Raffi, The Prophet From Payajuk By Murad A. Meneshian
Literary/Political Soul of 19th Century Armen. Renaissance
Raffi, The Prophet From Payajuk By Murad A. Meneshian
Reviewed by Vahe H. Apelian PhD, 26 June 2012
The meticulously and painstakingly researched “Raffi, the Prophet from Payajuk” by Murad A. Meneshian is published by Mayreni Publishing, Monterrey, CA.
The bulk of the 360-page book (twenty-one chapters) features the evolution of Raffi, the most prominent and prolific of Armenian novelists. The epic biography is followed by "Raffi Remembered"--forty pages of appraisal of the novelist and his legacy by 40 individuals. It's followed by 15 pages of numerical annotations--483 of them! The seven-page index lists persons, places, newspaper and periodicals connected to the great novelist.
The appendix lists Raffi’s books and their first publication dates, including the foreign translations. The author lists 21 book titles written by Raffi. Some of Raffi’s novels have been translated into Russian (7), Georgian (6), German (2), French (3), Polish (1), English (6) and Spanish (1).
The five-page bibliography lists eighty authors, at times with more than one source referenced by the same author, along with a reference to Hairenik and to a centennial commemorative committee. The author spent a year in Armenia in quest of sources for his exhaustive work. Raffi (Hagop Melik Hagopian) was born in Payajuk, Persia in 1835. Universally loved by Armenians, the novelist passed away in Tblisi, Georgia on April 25, 1888.
I vaguely remember the lyrics of a popular '60s song which asked whether the situation made the man or the man made the situations. Raffi was the product of his times and his times were partly the product of his popular pen. It would be impossible to understand Raffi without thoroughly understanding the period he lived--a challenging endeavor that the author has accomplished and conveyed superbly.
I cannot fathom how Mr. Meneshian accomplished his immense task in a mere year spent in Armenia. In the introduction, he does not specify when he embarked on his scholarship of Raffi. It is obvious, however, that Raffi had been a pre-teen fascination. Like the author, I, too, was a Raffi fan in my adolescence. However, I read no other Raffi novels afterward. The novels are fascinating for a teenager but no more. It takes maturity to understand the depth and the reasons for his novels. In order to do that the teen needs to carry his fascination well into his youth and beyond. It is obvious that the author has done that. I quote Murad: “In the early 1970s I had the opportunity to order several of Raffi’s novels from Vienna Mkhitarist. I read the novels once again, and again I was fascinated by them”.
Mr. Meneshian was fascinated by the novels of Raffi as a teen and as an adult. However, as an adult he must have felt the need to understand the era Raffi lived in to better understand the man who stirred his enduring fascination. The author must have then engaged in collateral scholarship as well, for lack of a better description, in order to understand the social forces which were shaping Raffi’s times and often pinned one camp against the other. Raffi, an architect of the 19th century Eastern Armenian literary and political awakening, questioned the status quo and was not immune to these forces. The loyalty of his staunch followers, the indifference, if not outright animosity, of his opponents attest to that. This monumental work is nothing less than decades’ long labor whose finishing touches were made over a year--fittingly and out of necessity in Armenia.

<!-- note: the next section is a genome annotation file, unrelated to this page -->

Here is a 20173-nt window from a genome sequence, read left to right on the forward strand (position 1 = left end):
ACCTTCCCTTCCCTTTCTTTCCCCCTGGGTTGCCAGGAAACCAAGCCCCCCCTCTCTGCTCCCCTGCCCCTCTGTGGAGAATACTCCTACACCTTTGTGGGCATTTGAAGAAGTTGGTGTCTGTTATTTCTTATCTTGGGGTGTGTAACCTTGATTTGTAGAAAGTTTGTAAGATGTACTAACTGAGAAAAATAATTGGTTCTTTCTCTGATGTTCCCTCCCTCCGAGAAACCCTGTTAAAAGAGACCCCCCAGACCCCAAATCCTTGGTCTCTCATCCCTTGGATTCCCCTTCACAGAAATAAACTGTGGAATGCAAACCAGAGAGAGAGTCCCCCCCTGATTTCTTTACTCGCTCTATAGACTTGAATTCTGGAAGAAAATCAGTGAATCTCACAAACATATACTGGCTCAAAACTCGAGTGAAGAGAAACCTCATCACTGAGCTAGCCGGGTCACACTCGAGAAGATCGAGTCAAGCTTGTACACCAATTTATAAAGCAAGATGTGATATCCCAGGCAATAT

Murad A. Menseshian is a retired Bell Laboratories research chemist. In his dedication, he says his father “followed the path set by Raffi.” He co-dedicates the book to his mother--Anush nee Gezurian “who dared to survive the Genocide.”
The book makes for a very pleasant reading. Raffi wrote in pre-Soviet Eastern Armenian and popularized the region. We have long given up discussing whether knowing how to read and write in Armenian are imperative to keep our national heritage. We have tacitly, if not overtly, accepted the inevitable and sad reality that fewer of us in the Diaspora read and write in Armenian and fewer will do so as time goes by. However, we cannot claim to uphold our national heritage while continuing to live in Diaspora--and not read in Armenian--if we do not read Armenian books in English or in French. This book is a must especially for all those who do not read Armenian but would like to maintain the umbilical cord with our colorful but often sad “modern” history. If we fail to do that we have no one to blame but ourselves to have been beaten on two fronts twice over, but this time of our choosing.
“The rain falling on the open casket had not altered Raffi’s gentle face” writes Murad in his concluding paragraph. “He seemed to be asleep. He appeared as if his thoughts glowed on his finely furrowed wide forehead. At the end of the interment services when the priest uttered his bidding prayers, the crowd spontaneously cried out “He lives! He Lives!” Indeed he does. There are few Armenian first names where we make a mental connection with the most prominent person bearing that name. Among the latter prominently stands out the name Raffi coined by no other than Raffi himself.
Murad A. Meneshian may be reached at 1612 Executive Lane Glenview Il. 60026. His email is Govdoon@yahoo.com. The book retails for $35, including shipping and handling.